Supply chain

Have you ever wondered how the products we use every day make it to our homes? Dozens of companies can contribute to making sure something is available for us to buy at a store or order for delivery online. These companies employ people in supply chain management jobs to make sure they have the right materials available at the right time to make the products that consumers want. They also need employees to figure out the best and most efficient way to ship those products to stores and consumers.

The need for people working in supply chain management is growing as companies look to save money moving products as efficiently as possible. The U.S. Bureau of Labor Statistics estimates jobs in this area will grow 8% by 2028 in Wisconsin with median salaries around $59,400. Four-year and two-year schools, including the University of Wisconsin-Madison, UW-Oshkosh, Blackhawk Technical College and Northeast Wisconsin Technical College, have programs in supply chain management.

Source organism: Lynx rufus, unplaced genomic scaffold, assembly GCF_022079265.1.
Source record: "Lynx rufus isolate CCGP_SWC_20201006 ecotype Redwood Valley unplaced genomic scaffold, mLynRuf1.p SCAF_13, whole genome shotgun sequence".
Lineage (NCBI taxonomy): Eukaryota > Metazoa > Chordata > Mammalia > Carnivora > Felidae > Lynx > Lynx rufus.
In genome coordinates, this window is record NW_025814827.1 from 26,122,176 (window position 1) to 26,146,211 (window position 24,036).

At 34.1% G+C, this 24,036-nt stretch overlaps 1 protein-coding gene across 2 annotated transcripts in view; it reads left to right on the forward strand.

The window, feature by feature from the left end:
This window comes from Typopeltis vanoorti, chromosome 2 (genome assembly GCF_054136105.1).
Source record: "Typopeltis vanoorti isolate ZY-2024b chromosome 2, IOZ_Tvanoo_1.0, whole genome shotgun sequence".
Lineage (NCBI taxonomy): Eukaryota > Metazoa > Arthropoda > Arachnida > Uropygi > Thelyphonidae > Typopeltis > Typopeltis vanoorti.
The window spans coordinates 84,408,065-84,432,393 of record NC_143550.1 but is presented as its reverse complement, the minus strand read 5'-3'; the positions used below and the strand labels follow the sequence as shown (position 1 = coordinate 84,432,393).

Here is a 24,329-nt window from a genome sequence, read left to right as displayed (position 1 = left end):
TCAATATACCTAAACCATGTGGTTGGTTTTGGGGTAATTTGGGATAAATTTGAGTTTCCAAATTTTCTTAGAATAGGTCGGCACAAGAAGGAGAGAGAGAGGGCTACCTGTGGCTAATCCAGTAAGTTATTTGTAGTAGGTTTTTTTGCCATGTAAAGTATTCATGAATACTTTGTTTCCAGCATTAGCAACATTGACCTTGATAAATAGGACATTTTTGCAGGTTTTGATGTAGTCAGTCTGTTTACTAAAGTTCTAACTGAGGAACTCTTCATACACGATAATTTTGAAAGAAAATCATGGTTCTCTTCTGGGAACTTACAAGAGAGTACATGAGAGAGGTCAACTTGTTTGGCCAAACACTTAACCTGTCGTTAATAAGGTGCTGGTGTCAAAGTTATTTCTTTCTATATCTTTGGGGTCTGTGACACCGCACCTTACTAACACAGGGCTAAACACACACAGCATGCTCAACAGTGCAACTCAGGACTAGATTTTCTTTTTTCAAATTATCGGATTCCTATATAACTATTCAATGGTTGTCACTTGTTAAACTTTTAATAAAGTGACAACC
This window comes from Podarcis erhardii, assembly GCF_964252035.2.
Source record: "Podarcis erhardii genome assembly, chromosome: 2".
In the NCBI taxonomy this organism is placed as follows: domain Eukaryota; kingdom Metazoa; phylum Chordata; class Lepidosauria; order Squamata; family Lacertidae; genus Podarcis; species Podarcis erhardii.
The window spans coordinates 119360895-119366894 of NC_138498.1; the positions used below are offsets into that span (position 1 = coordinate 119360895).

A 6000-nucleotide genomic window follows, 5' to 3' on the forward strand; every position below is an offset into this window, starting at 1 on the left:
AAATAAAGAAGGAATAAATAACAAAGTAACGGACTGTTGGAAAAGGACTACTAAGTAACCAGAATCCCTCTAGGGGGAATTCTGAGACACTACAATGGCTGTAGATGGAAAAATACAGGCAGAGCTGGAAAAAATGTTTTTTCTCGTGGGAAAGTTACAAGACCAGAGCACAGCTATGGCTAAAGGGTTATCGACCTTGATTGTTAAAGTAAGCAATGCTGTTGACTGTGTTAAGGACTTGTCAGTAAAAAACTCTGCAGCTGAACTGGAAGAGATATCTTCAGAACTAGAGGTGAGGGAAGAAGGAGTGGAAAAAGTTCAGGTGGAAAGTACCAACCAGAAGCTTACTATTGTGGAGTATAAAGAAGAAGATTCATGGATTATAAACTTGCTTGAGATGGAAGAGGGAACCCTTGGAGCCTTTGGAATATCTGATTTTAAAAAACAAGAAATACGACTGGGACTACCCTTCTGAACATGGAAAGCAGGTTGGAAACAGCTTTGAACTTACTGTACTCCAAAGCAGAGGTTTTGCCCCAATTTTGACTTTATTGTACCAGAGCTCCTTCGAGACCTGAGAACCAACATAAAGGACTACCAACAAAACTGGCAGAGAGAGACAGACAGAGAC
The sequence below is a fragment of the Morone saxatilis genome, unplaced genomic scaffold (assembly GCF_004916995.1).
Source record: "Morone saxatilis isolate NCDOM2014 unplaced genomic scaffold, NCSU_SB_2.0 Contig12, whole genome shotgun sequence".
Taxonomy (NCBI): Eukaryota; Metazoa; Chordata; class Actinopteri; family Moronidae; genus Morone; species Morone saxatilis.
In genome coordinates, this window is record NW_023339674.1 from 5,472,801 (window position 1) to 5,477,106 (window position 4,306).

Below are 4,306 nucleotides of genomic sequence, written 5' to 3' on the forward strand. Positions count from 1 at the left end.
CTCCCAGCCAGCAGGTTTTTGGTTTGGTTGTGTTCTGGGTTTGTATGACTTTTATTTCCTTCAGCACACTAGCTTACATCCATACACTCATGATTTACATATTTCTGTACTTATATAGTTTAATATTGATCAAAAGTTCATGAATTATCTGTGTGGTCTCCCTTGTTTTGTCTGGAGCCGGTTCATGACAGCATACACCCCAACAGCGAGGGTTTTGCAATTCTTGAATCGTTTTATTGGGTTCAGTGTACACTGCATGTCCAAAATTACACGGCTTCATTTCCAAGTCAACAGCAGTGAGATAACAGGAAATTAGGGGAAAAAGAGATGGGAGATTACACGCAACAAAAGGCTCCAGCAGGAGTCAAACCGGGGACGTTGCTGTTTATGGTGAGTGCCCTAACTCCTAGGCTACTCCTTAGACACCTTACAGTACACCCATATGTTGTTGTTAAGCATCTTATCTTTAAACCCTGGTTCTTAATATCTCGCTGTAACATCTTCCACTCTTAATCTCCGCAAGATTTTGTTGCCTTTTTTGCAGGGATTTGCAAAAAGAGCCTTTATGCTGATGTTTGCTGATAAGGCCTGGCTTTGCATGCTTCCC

Raw materials:

The products we use every day start as raw materials like metal, plastic resins, food commodities or fabrics.

Transportation phase:

Raw materials are transported to factories by a variety of methods, including boat, train, airplane and truck.


Most manufacturers don’t actually make the final product we see. Instead, many companies specialize in making components or parts that go into a final product.


Each method of transportation has benefits and drawbacks. An airplane may be faster, but costs more. A train may be cheaper, but a truck can take the product to a specific destination.

Assembly & distribution:

All of the parts and components made by factories eventually come together for final assembly and distribution.


Many companies employ people to coordinate shipping and receiving products and materials. These people don’t work directly on products but are critical to keeping a business moving.

Retail & e-commerce:

Once products are finished, they are shipped to retailers or warehouses for distribution.


When consumers finally buy products, it is the end of a complex process that benefits from companies knowing what to make and how to ship it.